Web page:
My grandfather, Sylvester Stuckey, built Stuckey’s in 1937 with a $35 loan and a borrowed car. It began as a roadside pecan stand in Eastman, Georgia; by the 1960s, there were hundreds of Stuckey’s stores in 30 states.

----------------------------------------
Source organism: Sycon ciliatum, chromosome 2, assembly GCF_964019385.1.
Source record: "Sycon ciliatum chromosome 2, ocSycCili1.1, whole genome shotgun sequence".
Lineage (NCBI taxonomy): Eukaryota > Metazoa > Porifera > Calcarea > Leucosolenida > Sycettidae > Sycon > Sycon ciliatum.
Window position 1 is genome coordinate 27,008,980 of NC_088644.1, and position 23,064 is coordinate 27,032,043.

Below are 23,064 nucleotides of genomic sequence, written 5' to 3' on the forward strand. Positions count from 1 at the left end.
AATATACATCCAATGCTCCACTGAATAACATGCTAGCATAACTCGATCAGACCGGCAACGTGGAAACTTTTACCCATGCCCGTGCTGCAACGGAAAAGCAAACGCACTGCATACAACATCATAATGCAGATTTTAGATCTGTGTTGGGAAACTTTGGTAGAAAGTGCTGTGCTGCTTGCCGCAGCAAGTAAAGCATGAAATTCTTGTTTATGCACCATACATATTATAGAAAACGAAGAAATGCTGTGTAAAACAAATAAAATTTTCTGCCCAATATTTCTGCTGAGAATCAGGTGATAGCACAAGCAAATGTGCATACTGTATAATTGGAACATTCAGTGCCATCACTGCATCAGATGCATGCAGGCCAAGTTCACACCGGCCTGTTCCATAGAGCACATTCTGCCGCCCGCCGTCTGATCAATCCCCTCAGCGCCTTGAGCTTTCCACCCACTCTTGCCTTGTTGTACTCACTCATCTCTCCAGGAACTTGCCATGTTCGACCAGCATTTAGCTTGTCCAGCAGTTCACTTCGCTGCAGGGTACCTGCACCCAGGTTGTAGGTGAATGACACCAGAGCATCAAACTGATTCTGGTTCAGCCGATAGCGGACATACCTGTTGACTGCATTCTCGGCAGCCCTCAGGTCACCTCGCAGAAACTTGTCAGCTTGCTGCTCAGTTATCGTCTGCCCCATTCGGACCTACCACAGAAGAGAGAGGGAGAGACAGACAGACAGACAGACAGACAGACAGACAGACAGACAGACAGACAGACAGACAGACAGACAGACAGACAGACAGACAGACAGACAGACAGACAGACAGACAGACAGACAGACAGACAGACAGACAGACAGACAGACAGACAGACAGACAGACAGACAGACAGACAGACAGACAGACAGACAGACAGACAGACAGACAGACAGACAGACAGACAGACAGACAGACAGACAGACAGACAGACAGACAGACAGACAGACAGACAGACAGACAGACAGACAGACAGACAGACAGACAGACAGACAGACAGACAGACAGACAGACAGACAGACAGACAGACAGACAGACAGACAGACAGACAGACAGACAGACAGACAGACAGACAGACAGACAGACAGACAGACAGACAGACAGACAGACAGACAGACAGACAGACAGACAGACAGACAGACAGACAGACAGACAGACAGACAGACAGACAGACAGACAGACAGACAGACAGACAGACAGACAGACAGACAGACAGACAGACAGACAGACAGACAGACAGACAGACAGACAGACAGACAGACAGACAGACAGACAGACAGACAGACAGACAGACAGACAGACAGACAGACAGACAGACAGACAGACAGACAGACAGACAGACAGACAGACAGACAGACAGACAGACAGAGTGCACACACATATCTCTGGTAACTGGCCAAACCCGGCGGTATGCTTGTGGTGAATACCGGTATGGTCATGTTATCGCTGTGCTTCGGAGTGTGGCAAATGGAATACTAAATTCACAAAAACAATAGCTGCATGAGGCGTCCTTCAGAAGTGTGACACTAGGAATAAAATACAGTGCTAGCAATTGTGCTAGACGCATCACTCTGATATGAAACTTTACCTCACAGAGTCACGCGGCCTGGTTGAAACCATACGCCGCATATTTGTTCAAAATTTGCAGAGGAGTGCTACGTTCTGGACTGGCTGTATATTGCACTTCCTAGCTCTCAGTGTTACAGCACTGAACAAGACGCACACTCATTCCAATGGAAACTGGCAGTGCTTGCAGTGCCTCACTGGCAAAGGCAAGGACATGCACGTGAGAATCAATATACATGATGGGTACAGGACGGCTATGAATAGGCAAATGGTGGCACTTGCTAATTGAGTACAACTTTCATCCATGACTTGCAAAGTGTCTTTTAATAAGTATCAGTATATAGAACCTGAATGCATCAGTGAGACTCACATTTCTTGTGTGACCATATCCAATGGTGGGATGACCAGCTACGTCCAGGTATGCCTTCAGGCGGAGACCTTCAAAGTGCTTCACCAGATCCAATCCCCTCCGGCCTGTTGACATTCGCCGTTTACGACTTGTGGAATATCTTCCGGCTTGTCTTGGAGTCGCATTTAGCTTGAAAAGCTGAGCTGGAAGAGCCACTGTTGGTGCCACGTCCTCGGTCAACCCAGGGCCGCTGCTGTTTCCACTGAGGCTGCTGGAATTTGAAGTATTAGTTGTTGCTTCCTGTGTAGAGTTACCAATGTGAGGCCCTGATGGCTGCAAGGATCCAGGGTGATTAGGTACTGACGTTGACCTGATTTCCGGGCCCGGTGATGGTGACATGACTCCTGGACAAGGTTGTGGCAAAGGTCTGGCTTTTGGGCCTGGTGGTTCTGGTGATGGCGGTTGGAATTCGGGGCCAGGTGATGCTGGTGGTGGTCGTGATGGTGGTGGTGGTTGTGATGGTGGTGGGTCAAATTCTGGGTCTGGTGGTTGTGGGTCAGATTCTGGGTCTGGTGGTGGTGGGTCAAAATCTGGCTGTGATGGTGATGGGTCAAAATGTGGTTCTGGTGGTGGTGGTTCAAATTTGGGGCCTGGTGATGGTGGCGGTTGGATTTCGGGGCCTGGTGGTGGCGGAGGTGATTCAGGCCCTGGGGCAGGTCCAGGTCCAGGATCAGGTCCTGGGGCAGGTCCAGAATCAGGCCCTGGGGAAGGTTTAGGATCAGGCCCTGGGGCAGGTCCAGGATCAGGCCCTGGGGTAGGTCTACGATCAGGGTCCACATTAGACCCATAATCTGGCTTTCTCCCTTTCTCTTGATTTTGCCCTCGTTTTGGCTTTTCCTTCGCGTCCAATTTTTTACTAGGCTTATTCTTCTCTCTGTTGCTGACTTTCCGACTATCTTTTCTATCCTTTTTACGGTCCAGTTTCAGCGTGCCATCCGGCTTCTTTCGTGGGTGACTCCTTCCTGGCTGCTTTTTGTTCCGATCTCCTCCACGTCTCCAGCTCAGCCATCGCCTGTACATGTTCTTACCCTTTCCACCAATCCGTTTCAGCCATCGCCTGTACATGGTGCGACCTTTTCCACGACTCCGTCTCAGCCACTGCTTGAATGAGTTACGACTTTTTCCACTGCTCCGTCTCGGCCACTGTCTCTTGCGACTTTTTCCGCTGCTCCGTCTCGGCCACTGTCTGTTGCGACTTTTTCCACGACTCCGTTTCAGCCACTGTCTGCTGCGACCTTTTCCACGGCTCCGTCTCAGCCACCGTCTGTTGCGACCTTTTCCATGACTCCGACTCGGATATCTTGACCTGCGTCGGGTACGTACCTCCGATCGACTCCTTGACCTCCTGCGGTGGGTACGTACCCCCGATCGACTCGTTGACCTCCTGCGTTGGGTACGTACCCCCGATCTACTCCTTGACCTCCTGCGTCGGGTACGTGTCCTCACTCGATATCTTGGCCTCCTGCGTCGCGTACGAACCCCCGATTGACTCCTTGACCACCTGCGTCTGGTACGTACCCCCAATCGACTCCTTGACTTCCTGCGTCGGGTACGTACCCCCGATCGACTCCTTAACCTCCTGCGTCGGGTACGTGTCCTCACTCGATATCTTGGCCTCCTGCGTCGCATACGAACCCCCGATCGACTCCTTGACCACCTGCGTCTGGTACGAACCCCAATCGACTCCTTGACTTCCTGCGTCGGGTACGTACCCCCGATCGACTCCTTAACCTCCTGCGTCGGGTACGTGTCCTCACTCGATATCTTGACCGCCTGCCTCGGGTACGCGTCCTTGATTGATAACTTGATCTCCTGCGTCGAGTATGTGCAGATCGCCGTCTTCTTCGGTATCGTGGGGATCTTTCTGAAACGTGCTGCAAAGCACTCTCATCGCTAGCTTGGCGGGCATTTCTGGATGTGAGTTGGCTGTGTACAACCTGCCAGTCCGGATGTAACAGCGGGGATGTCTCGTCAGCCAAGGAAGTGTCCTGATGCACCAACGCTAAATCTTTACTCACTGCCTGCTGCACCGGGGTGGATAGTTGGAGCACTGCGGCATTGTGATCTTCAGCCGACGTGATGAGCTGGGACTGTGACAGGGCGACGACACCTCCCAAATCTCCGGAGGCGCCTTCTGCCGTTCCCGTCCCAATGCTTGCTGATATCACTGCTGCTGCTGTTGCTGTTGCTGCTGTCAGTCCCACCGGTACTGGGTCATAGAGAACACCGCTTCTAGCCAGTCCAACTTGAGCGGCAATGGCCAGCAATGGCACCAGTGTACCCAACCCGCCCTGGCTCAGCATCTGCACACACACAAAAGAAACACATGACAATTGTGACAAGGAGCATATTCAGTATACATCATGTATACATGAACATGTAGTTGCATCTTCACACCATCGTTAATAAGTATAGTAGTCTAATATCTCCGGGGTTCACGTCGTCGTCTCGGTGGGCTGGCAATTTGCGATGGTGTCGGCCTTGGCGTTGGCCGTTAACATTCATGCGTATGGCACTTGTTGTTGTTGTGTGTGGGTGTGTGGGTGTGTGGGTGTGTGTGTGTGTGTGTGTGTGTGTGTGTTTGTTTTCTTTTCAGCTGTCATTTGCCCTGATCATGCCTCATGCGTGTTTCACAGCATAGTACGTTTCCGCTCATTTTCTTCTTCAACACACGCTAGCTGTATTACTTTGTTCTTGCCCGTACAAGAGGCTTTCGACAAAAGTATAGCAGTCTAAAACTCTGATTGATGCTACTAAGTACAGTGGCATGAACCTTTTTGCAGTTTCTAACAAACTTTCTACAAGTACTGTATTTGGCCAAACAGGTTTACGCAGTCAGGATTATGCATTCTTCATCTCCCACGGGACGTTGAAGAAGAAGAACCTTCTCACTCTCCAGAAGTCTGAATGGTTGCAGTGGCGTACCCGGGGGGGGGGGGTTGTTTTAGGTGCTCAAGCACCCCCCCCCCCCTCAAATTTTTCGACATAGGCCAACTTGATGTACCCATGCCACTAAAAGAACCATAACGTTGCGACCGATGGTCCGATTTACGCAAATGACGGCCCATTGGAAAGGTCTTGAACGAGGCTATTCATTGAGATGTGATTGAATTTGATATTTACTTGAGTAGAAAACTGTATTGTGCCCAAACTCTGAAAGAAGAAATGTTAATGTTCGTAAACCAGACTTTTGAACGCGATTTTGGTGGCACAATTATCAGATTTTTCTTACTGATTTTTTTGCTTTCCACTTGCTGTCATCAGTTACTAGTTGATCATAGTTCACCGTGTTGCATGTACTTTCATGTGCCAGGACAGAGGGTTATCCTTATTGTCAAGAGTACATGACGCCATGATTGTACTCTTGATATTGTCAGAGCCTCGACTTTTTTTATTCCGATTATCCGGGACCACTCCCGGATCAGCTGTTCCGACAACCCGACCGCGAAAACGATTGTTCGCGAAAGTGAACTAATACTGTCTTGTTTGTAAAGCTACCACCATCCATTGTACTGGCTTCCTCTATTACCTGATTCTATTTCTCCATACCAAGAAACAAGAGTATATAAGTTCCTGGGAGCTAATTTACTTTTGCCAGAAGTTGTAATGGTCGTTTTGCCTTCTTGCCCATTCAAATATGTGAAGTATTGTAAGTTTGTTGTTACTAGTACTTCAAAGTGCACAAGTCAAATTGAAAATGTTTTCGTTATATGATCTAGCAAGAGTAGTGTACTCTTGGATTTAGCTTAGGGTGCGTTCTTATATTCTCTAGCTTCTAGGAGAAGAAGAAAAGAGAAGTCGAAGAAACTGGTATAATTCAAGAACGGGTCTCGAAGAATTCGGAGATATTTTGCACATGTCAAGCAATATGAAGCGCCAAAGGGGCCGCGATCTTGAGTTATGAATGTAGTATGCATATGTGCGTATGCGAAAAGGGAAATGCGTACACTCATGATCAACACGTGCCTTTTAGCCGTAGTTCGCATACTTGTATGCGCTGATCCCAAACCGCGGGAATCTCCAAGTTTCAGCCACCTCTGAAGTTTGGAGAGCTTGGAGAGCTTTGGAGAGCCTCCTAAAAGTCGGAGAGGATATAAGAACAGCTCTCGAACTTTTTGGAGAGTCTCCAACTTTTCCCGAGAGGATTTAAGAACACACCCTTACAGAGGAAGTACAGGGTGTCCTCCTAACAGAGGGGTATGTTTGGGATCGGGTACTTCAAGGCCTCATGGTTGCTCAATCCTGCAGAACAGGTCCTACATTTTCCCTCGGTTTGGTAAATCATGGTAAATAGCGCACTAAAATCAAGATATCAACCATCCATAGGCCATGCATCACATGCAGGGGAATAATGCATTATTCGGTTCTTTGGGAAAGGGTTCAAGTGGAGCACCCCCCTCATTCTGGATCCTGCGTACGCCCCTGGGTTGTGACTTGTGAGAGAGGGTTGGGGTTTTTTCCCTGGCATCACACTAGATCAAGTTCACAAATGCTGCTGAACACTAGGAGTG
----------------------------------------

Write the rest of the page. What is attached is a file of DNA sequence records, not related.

In many ways, it’s a different world than when Governor Brian Kemp took office in January 2019. Since his inauguration, a global health crisis precipitated changes in supply chains, employment, and other elements of the economic landscape. Still, Georgia is thriving amid the challenges, due in part to Kemp’s commitment to facilitating a pro-business environment in both the state’s largest cities and less populated areas.
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